Lance was sentenced to death by a Georgia court for the 1997 murder of his ex-wife and her boyfriend. Lance’s trial lawyer – a solo practitioner who was convinced he could persuade the jury of Lance’s innocence – asked the trial court to appoint a second lawyer to handle any potential penalty phase. The court denied that request and also denied a defense motion for funds to retain expert witnesses to challenge the range of experts hired by the prosecution in the case. After the court denied his motions, Lance’s lawyer conducted no penalty-phase investigation and did nothing to prepare for the penalty phase. Following Lance’s conviction, counsel made no penalty-phase opening statement, called no witnesses, and presented no mitigating evidence. In his cursory closing argument, counsel asked the jury to think of Lance’s family and to not seek vengeance. 

New counsel represented Lance in his state post-conviction proceedings and presented extensive evidence of Lance’s serious cognitive impairments. Four mental health experts agreed that Lance had brain damage in his frontal lobe, that his IQ was on the borderline for intellectual disability, and that he suffered from clinical dementia. While the three defense experts agreed that Lance’s brain damage significantly impaired his ability to control his impulses and conform his conduct to the law, the state’s expert disagreed about the extent of his impairment. The trial court overturned Lance’s death sentence, ruling that counsel had provided ineffective representation. However, the Georgia Supreme Court reversed, holding that while counsel’s performance was deficient, the presentation of mitigating evidence would have been futile given the facts of the murder. On federal habeas corpus review, the Georgia federal courts ruled that the Georgia Supreme Court had not unreasonably applied Supreme Court precedent when it upheld Lance’s death sentence.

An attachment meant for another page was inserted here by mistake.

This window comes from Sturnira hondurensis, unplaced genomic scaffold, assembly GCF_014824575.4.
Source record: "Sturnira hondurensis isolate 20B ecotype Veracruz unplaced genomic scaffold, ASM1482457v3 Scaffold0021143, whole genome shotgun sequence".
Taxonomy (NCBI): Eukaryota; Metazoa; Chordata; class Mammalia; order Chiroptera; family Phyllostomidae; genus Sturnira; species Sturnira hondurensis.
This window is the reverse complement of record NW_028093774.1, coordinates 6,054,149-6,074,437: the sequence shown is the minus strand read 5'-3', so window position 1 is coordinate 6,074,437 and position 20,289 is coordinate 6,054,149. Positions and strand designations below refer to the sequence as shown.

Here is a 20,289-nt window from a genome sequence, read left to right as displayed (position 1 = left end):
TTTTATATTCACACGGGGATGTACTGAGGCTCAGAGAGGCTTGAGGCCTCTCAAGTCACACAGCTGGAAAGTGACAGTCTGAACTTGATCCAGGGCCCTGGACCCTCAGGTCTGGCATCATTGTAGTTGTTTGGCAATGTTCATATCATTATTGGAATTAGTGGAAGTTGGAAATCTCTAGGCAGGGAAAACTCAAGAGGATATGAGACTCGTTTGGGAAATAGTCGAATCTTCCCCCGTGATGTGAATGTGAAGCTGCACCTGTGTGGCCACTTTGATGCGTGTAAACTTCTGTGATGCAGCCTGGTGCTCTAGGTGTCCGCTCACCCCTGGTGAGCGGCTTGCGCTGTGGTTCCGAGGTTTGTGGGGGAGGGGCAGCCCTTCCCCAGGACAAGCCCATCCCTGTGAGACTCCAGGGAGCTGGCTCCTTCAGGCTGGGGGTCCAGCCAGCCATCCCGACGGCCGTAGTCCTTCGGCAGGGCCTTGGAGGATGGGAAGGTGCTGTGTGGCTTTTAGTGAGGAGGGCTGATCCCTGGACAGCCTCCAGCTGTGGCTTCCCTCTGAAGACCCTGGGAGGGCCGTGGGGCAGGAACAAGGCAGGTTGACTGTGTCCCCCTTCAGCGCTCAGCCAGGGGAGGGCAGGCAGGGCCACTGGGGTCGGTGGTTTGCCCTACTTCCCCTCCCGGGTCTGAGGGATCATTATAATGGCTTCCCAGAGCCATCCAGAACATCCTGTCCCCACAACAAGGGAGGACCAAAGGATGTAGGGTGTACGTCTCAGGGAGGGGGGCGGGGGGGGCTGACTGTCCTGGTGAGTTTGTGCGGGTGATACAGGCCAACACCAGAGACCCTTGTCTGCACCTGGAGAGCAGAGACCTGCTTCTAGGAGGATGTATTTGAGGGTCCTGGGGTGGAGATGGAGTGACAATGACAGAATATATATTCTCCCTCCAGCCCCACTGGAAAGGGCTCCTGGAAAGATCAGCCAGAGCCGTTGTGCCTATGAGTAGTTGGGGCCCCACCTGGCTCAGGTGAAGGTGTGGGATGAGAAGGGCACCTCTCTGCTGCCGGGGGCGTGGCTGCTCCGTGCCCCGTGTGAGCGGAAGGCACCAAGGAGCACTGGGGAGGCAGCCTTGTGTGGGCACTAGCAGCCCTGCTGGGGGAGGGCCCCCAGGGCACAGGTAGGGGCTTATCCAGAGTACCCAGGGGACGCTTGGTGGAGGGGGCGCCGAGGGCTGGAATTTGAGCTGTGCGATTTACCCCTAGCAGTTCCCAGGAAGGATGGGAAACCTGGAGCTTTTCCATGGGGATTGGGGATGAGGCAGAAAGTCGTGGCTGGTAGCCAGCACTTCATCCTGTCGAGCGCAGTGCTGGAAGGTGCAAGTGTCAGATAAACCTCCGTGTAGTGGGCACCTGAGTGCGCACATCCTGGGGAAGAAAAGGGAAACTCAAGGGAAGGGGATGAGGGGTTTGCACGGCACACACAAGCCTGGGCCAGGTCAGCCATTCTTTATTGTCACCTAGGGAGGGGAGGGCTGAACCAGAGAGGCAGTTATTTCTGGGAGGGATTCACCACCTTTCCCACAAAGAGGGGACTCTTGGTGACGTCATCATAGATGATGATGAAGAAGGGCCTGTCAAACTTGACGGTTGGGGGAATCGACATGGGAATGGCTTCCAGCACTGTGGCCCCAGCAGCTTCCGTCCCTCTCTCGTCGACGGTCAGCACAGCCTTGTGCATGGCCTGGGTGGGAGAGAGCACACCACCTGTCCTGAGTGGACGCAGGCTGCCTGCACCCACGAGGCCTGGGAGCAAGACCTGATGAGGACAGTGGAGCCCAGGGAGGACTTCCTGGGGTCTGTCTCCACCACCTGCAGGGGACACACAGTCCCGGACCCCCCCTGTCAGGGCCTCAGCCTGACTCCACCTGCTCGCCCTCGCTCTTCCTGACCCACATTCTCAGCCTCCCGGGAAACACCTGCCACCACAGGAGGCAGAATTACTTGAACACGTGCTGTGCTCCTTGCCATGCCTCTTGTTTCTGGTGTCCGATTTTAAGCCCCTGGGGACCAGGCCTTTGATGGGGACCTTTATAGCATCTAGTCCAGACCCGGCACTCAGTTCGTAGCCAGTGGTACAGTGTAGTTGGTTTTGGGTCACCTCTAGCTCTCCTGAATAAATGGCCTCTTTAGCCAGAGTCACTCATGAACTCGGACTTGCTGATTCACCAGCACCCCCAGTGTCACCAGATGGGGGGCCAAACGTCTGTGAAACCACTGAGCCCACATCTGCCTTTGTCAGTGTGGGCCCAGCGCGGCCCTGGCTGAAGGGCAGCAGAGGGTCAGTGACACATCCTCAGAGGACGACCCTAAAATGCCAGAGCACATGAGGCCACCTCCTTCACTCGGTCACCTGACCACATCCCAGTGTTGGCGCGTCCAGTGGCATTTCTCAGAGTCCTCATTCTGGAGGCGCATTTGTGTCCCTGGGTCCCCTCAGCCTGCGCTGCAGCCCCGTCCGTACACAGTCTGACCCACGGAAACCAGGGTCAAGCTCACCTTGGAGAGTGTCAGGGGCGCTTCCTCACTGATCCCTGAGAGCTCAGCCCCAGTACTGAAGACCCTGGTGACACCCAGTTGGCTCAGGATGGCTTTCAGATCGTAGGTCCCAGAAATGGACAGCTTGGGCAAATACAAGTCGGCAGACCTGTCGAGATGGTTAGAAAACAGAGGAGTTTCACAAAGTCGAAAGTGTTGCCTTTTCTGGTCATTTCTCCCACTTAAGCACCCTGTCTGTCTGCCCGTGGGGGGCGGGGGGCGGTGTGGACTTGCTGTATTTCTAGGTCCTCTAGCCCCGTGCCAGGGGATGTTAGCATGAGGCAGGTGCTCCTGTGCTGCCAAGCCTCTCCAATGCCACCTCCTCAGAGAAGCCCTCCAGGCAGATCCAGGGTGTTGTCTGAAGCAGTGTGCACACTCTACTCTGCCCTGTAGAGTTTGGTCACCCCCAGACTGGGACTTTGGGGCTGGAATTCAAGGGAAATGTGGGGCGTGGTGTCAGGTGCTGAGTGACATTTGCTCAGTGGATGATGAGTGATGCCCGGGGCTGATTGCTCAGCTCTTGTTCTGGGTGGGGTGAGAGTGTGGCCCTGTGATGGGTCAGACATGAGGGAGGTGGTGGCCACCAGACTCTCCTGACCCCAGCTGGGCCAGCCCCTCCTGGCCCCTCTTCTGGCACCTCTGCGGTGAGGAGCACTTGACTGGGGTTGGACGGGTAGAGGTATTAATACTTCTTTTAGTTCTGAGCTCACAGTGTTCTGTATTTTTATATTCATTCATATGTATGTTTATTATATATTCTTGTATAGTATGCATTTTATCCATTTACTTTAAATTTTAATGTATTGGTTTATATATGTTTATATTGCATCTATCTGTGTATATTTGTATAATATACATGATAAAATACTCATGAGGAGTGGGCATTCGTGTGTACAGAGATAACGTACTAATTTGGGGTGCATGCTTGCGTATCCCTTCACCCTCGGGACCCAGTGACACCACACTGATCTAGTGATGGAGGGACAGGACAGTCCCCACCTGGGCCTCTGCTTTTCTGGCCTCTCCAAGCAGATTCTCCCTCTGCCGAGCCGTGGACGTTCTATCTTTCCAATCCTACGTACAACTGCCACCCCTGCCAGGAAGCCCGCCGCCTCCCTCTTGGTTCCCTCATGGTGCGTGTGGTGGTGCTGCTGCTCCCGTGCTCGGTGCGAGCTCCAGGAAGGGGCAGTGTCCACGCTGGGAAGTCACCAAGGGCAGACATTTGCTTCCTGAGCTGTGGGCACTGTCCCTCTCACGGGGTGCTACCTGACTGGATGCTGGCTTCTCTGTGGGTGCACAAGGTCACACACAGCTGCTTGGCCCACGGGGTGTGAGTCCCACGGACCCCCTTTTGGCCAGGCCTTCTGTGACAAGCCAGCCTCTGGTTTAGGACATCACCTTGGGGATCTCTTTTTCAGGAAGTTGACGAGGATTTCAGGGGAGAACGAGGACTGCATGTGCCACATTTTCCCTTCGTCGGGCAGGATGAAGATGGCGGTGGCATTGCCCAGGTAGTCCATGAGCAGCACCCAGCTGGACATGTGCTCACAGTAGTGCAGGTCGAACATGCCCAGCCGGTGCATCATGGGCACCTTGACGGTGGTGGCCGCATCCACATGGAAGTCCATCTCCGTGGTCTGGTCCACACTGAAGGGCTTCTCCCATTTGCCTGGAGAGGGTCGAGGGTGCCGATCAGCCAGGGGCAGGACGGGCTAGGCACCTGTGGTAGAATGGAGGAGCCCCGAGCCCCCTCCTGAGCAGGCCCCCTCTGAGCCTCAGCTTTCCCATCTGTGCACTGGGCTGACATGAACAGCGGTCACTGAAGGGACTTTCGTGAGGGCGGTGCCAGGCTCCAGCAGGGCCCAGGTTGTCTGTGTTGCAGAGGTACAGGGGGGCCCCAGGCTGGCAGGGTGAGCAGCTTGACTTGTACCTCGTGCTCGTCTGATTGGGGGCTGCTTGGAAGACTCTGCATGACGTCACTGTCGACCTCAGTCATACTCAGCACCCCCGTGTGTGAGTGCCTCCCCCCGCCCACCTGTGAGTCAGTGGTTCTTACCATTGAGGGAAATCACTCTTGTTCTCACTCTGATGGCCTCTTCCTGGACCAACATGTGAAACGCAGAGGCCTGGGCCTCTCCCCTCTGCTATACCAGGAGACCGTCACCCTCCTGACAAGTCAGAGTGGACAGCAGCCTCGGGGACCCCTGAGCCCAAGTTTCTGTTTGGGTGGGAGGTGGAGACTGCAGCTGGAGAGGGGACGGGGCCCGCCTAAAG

The three-justice dissent from the U.S. Supreme Court’s decision not to intervene argued that the Georgia Supreme Court decision was “an objectively unreasonable application” of U.S. Supreme Court precedent and had “mischaracterized or omitted key facts and improperly weighed the evidence.” The evidence of Lance’s “‘serious’ and ‘significant’” mental impairments, Justice Sotomayor wrote, “reasonably could have affected at least one juror’s assessment of whether Lance deserved to die for his crimes, and Lance should have been given a chance to make the case for his life.” Instead, she said, “Lance may well be executed without any adequately informed jury having decided his fate.”

Six Ex-Governors Urge Gov. Jerry Brown to Clear California’s Death Row

Six former governors have urged California Governor Jerry Brown (pictured) to “be courageous in leadership” and grant clemency to the 740 men and women on California’s death row before he leaves office on January 7, 2019. In a December 13 op-ed in the New York Times, the former governors—Ohio’s Richard Celeste, Oregon’s John Kitzhaber, Maryland’s Martin O’Malley, New Mexico’s Bill Richardson and Toney Anaya, and Illinois’s Pat Quinn—wrote that “Mr. Brown has the power to commute the sentences of 740 men and women, to save 740 lives... Such an act will take political will and moral clarity, both of which Mr. Brown has demonstrated in the past. In the interest of his legacy, the people of California need his leadership one more time before he leaves office.”